“Take it seriously,” she warns as we chat over Zoom from her home in Columbus, Ohio, surrounded by string lights and sacred stones, “and think about where this practice came from. Is someone being trampled in the process of coming to this Instagram spread?” What she’s saying is: if you want to want to dress like the girls from The Craft and cast #spells against your exes, go ahead. Washuta understands the allure, and is herself “into the Instagram witch lifestyle: the long black dresses, the lavender baths, affirmations of being worthy of things.” But just know that the hash-taggable “white magic” of today (defined by Washuta as “plants and candles and things”) hardly belongs to white people.

“It’s not possible to colonize the power of the universe,” she laughs. This is classic Washuta. Even under the weight of both personal and ancestral trauma, she somehow keeps it playful. Like she knows secrets. The essays themselves evolve into elaborate tricks.

Masterfully, she turns pop culture artifacts into narrative devices. From a particular Fleetwood Mac performance to a strange children’s movie called The Adventures of Mark Twain, Washuta creates portals into entire worlds. Whether she is searching on foot for the spot Laura Palmer’s body was found in the fictional Twin Peaks, or catching complicated feelings for a settler man from Red Dead Redemption 2, Washuta effortlessly merges realities, and challenges the reader to keep with the movements of her mind: “I was bored by what I wanted,” she writes in what feels like a spell. “I decided to follow my curiosity about what I desired.”

Then, she lifts the veil. “I’m best as a protagonist,” she writes, her witchery alive on the page. “I can make anything meaningful. Look at all these motifs I made for you, this rejection pain I transformed into epic heartbreak. See what a powerful witch I am?”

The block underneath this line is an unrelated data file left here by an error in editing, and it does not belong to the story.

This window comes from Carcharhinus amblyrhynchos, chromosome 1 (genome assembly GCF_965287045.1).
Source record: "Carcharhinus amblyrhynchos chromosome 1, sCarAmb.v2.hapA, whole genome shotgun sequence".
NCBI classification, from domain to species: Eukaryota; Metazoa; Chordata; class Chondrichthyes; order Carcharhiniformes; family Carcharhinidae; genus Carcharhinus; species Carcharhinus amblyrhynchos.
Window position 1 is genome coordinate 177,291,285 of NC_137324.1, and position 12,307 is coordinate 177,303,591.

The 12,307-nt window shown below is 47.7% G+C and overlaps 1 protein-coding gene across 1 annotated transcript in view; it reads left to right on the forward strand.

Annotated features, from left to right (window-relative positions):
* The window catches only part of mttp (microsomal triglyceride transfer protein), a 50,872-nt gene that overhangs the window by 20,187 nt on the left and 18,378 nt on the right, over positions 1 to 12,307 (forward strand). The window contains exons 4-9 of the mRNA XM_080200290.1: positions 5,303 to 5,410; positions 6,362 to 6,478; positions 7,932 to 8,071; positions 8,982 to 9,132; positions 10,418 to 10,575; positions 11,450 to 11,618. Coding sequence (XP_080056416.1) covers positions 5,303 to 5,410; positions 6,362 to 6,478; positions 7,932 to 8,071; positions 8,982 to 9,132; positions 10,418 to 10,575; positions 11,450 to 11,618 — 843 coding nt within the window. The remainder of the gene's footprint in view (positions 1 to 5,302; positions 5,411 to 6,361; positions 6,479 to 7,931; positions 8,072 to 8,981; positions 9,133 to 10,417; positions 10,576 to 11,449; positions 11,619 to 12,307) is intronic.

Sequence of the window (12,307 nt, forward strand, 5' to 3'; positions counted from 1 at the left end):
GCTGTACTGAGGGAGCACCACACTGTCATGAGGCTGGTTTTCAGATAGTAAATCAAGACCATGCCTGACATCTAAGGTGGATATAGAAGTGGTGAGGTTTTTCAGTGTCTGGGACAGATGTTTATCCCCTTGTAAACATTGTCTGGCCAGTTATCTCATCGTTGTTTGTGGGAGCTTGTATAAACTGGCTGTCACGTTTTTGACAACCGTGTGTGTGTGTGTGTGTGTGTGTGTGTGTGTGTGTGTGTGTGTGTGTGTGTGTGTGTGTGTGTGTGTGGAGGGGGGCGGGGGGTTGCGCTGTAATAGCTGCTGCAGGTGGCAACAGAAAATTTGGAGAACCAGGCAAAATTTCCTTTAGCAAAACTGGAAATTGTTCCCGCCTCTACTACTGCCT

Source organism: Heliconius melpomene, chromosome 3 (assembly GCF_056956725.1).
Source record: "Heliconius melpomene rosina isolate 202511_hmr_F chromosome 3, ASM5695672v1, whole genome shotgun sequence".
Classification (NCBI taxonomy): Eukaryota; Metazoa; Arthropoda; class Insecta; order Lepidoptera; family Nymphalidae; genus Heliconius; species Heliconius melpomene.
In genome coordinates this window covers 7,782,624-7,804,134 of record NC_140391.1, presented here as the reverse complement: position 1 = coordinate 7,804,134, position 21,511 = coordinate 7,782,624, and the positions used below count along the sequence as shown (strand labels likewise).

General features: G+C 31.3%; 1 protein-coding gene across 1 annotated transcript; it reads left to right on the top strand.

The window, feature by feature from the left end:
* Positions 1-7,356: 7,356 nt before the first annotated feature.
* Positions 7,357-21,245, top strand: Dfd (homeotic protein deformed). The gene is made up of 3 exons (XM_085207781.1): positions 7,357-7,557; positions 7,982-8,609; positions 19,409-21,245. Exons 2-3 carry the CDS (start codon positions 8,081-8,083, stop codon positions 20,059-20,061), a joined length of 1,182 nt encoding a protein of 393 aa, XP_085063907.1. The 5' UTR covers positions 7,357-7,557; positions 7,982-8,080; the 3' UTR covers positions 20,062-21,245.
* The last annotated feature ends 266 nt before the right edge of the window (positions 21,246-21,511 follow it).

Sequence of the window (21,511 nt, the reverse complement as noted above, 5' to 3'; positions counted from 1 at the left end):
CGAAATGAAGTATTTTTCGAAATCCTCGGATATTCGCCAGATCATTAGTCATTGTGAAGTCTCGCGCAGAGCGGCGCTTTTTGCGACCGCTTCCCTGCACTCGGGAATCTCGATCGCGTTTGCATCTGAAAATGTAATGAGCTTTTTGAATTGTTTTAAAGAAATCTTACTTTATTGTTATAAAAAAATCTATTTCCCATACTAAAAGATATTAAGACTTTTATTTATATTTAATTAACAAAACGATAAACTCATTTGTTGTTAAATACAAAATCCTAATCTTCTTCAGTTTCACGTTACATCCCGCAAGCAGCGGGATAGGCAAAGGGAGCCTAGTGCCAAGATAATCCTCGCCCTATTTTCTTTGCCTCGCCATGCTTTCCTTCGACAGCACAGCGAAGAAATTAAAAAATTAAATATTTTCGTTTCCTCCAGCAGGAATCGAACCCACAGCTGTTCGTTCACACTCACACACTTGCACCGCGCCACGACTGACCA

We’re talking over Zoom, but I feel close to her. I want to rip my heart and pour it out. Make sense of it all like she does when she writes seethingly about the breakup that nearly broke her: “He says if there’s anything I need to say to him, I should say it. ‘You destroyed my heart,’ I say. And then I became a powerful witch.”

I tell her I too have recently experienced an epic heartbreak. “How can I become a powerful witch like you?” I ask. “How can I make magic out of all this pain?”

“By actually respecting that pain,” she tells me. “Hurting that badly is a profound thing. Hurting is an active process. For me, I had to let the hurt do whatever it wanted.”

Our connection never freezes because clearly Zoom has nothing on a powerful witch.

“In my cases, my heart was broken not only by my own expectations but because I was too powerful for the relationship,” she says. “To break a bond with me because I insist on being an equal? That’s an agent of colonization.”

Magic has a price, which is that pain must play a role. Isn’t that why it fascinates us to see a woman in a box get cut in half? “Men of history, hear me,” roars Washuta in my favorite essay in the collection, titled “My Heartbreak Workbook,” an eviscerating look at the holes that rip us open: “When you talk down to me, f*ck around on me, disappear from me, lie to me, that’s an interesting perspective but actually me, you disrespect a woman made of women knotted in a long string stretching back before massacre ... I have my own blade my own wings my own lanced heart that might never heal but will never need your salve. I do not want you badly enough to let you grip the rim of the hole, climb in, and leave it full of emojis and cum. The hole is perfect and you cannot touch it.”

White Magic by Elissa Washuta is out now from Tin House Books.